In today’s totally scientific study of the day, we learn that attractive women are more likely to have daughters than unattractive women. Or, are they? The results, you see, are a tad confusing. First, “Dr. Satoshi Kanazawa, of the London School of Economics, analyzed data from a survey of 17,000 babies born in Britain in March 1958 and tracked them throughout their lives. At the age of 7, their attractiveness was rated by their teachers.” That part is really weird, right? What kind of teachers are rating the attractiveness of their 7-year-old students? Anyway, these kids were tracked down years later when they turned 45 and asked about the gender of their children, and that’s where things got really strange. Keep reading »
The smell of ammonia—a holdover from when the cat was sick—is the first thing I notice, before the dust seeps into my nostrils, making my eyes itch. The door doesn’t fully open, blocked by boxes in the entryway. The piles of craft projects, winter coats, and litter are pushing out from the walls, trying to escape outside. I have to turn sideways to get into the hallway, to the foot-and-a-half kept clear of debris so people can pass to the kitchen or living room. The dining room, with a hanging lamp and large oak table, was long ago lost entirely to the clutter.
There’s too much stuff. It’s disgusting. I hate it here.
But it’s home. Keep reading »
This is the sweetest story: this little boy likes to wear princess clothes and that’s just fine with his mom. Cheryl Kilodavis has written a children’s book called My Princess Boy about how it’s OK for boys, like her son Dyson, to enjoy pretty dresses. It warms my dark, craggy heart. Some moms are the best. [My Princess Boy via Colorlines] Keep reading »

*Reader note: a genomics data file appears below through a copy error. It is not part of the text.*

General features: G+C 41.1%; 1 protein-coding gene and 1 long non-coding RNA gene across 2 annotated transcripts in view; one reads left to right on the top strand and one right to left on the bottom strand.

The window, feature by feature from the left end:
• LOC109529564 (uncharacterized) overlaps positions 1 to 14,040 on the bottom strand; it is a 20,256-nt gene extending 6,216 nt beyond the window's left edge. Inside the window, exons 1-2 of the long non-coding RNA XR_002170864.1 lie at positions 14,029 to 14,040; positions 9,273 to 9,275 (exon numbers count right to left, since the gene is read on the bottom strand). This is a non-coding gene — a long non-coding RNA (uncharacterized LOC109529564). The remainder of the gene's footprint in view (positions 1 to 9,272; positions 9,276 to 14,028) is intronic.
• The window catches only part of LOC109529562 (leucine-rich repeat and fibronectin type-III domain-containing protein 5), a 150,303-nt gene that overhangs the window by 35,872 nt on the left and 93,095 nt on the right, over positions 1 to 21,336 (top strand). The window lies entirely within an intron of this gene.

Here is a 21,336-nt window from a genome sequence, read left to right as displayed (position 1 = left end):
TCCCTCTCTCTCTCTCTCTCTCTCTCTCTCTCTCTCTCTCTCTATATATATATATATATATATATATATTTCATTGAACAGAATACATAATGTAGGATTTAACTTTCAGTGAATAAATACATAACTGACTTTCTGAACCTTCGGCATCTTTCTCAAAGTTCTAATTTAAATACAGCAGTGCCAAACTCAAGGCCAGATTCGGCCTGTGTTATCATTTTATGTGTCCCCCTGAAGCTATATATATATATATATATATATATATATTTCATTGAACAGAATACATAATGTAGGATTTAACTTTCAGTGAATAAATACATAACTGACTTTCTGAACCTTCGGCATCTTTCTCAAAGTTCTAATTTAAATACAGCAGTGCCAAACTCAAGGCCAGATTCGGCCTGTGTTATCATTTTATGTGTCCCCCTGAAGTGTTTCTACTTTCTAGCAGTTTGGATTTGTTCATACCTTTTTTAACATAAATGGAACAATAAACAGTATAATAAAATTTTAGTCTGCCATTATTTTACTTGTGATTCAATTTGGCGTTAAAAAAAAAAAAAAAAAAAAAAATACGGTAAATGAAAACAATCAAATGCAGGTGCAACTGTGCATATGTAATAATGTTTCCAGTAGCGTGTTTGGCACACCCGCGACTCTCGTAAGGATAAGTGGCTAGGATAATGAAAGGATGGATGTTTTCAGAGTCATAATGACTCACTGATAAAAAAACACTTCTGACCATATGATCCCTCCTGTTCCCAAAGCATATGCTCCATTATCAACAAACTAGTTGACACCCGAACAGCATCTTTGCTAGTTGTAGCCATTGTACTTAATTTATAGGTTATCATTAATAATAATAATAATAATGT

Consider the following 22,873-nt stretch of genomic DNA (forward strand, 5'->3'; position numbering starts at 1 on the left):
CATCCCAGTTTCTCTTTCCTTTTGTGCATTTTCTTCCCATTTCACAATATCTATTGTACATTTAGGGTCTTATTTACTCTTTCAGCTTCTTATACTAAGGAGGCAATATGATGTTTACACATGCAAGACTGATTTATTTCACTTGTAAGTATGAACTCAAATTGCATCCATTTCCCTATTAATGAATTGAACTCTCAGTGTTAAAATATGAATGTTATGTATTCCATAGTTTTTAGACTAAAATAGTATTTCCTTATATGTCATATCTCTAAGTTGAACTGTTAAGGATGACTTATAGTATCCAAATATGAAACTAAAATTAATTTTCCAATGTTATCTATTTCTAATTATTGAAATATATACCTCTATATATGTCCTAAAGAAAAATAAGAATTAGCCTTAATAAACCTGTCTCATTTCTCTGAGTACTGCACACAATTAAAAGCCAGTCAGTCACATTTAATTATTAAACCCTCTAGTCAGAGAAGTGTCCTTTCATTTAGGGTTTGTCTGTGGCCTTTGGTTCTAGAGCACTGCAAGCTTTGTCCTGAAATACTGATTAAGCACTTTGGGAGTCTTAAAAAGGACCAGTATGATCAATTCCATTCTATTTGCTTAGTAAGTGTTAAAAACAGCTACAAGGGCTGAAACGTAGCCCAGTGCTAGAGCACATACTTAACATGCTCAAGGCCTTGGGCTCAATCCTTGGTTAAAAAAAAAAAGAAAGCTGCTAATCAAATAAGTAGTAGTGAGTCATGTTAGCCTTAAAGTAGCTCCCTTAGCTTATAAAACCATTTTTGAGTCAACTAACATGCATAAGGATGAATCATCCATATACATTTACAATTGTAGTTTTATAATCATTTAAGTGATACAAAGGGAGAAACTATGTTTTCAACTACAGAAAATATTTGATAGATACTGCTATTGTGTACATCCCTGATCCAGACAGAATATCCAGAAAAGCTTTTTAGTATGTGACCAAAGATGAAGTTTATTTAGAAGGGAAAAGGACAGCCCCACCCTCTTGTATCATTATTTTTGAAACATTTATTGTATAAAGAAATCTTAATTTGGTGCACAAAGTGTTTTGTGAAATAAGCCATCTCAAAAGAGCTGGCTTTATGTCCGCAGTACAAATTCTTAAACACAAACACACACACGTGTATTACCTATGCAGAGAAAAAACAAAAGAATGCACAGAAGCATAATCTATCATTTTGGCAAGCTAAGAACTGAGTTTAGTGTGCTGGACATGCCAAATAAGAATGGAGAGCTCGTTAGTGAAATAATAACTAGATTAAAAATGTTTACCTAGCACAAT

On the one hand: an adorable child rapper spitting rhymes about how guys need to stop checking out his hot mom. On the other: it’s slightly weird/creepy that a 12-year-old is admonishing a bunch of grown-ass men for gawking at his mother. You decide. [Astronomical Kid
] Keep reading »
Moms are often the keepers’ of family wisdom, the family archivists and key family storytellers. Moms are also often chock-full of secrets. That’s why you should try and take advantage of your mother’s sage words and ask her everything you can.
The folks over at Real Simple came up with a handy list of must-ask questions… Keep reading »
It had been a bleak year. I started taking anti-depressants and was slowly putting on weight, as the side effects had warned. This alone was not a problem: guys always told me I was a little too skinny and that I had a bony butt, so I actually enjoyed having a juicy badonkadonk for the first time in my life. But as I packed on more pounds on my slender frame, my clothes stopped fitting. J.Crew skinny jeans? Couldn’t wear ‘em anymore. Vintage mini-dress? So tight it ripped. Silk blouse? My upper arms no longer fit without gnarly pit stains. I had to chuck tons of panties that now squeezed uncomfortably around my new butt. Not surprisingly, I started to get a little neurotic (and vain) and seriously considered ditching my happy pills in the hopes that I’d get my zippy ol’ metabolism back.
Then my 26th birthday arrived. My boyfriend was out of town on a business trip and left a birthday present waiting for me on our bed. I ripped the paper off and saw a box from one of New York City’s fanciest lingerie stores: inside was an adorable black and pink bra and panties set from Betsey Johnson. He did his sizing-homework in advance: the panties fit my rotund butt, the bra did not pinch my shoulders. And something immediately clicked: I am attractive no matter what size I wear. Sexy lingerie comes in all sizes! I realized I didn’t have to fit into my existing clothes to be sexy; I could still look sexy in sizes that fit me properly.
These days, I’m OK with my weight. But there’s one person who’s not — my mom. Keep reading »